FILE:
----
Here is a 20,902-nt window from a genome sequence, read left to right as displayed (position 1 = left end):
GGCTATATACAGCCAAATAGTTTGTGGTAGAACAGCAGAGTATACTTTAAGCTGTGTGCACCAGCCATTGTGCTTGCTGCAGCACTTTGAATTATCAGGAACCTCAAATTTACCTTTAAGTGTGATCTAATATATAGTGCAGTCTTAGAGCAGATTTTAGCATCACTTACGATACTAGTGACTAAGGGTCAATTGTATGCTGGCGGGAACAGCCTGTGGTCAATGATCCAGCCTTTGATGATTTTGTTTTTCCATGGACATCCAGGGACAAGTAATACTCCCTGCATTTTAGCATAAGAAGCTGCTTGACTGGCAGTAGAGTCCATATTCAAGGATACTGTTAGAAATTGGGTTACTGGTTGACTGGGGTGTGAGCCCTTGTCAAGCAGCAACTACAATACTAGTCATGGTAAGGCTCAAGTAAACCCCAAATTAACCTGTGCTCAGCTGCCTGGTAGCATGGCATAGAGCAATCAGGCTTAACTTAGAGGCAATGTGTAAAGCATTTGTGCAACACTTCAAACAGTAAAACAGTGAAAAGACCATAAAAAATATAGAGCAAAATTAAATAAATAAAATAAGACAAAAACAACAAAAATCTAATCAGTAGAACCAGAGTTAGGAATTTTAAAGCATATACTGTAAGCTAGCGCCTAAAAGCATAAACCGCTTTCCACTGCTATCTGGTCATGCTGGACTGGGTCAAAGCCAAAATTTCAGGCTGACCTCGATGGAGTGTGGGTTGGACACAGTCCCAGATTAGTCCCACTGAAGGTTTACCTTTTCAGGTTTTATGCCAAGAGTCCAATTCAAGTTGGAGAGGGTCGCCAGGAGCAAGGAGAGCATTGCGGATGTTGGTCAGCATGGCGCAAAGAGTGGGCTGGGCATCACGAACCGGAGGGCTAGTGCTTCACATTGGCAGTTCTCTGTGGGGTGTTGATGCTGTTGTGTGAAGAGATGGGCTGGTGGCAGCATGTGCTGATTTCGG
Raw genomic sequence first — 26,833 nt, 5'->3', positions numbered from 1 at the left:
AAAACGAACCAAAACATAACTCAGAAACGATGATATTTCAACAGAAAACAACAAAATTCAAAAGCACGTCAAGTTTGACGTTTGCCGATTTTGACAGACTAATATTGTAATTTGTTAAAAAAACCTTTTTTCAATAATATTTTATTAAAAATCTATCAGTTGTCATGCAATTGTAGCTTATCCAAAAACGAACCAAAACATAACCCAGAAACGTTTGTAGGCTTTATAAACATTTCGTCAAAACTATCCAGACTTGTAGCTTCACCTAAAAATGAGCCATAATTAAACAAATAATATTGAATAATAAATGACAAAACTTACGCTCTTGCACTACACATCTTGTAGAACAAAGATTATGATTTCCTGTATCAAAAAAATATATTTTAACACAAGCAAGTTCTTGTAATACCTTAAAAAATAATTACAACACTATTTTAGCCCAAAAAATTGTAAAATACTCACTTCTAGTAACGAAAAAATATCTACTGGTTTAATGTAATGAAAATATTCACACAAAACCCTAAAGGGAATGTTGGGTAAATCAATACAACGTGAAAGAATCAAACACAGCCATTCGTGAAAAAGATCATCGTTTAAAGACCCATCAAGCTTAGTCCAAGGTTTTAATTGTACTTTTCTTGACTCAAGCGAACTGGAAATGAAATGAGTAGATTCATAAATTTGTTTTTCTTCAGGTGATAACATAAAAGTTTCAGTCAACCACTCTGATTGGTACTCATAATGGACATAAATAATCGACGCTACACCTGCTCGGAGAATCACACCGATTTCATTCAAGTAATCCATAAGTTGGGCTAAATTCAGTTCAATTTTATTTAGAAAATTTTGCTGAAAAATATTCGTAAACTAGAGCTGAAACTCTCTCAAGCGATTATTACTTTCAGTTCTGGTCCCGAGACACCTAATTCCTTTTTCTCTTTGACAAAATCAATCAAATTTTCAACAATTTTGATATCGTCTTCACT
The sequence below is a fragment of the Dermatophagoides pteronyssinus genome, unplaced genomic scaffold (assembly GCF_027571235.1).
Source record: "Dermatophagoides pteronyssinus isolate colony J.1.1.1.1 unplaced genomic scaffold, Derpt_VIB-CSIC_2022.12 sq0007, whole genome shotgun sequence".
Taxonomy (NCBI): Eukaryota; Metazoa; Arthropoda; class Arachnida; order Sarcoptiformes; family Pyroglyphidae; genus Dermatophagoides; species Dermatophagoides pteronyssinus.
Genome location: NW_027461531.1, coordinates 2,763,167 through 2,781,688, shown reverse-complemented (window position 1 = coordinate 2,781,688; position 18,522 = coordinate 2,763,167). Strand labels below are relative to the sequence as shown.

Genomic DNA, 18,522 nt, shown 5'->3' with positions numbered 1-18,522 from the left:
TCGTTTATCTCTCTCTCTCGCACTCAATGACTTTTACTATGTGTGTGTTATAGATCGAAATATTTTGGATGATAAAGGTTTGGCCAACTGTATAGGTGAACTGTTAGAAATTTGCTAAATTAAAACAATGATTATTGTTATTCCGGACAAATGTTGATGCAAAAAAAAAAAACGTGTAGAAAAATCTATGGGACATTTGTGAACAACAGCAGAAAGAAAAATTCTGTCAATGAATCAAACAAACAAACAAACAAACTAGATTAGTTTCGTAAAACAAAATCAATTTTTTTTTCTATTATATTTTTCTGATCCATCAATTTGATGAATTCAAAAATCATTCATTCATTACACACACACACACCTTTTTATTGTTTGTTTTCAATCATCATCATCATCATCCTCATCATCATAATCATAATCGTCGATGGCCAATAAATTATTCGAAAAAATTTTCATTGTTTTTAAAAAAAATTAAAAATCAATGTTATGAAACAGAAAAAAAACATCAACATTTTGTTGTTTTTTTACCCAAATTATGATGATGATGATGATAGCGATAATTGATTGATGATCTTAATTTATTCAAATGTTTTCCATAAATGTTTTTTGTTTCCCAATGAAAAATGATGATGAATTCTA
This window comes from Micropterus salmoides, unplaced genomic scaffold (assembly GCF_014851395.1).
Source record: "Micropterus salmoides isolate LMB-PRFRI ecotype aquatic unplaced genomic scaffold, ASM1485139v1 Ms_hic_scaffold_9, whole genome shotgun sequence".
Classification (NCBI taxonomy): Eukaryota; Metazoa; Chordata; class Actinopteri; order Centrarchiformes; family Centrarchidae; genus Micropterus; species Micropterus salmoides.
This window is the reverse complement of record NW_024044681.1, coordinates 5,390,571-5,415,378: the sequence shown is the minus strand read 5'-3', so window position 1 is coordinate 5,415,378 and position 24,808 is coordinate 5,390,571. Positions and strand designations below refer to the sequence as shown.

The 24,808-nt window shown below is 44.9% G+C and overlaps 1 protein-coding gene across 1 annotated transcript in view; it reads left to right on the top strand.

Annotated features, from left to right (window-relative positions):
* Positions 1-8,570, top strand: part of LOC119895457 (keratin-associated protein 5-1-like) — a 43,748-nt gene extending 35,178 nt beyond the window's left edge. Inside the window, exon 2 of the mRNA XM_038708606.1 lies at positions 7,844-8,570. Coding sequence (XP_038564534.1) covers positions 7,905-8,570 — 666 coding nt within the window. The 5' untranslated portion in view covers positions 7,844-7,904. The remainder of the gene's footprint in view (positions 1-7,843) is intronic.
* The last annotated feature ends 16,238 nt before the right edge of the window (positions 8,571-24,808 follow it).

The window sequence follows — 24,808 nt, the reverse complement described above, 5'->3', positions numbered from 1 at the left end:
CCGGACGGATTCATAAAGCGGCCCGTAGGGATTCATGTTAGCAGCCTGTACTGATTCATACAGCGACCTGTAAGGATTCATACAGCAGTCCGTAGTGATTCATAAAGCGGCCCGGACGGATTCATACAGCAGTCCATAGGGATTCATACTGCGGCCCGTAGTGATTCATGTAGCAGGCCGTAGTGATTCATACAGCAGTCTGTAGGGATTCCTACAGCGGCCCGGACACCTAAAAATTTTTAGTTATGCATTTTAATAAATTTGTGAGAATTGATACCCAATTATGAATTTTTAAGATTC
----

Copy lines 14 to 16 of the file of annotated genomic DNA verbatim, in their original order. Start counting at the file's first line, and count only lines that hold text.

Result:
This window is the reverse complement of record NW_024044681.1, coordinates 5,390,571-5,415,378: the sequence shown is the minus strand read 5'-3', so window position 1 is coordinate 5,415,378 and position 24,808 is coordinate 5,390,571. Positions and strand designations below refer to the sequence as shown.

The 24,808-nt window shown below is 44.9% G+C and overlaps 1 protein-coding gene across 1 annotated transcript in view; it reads left to right on the top strand.

Annotated features, from left to right (window-relative positions):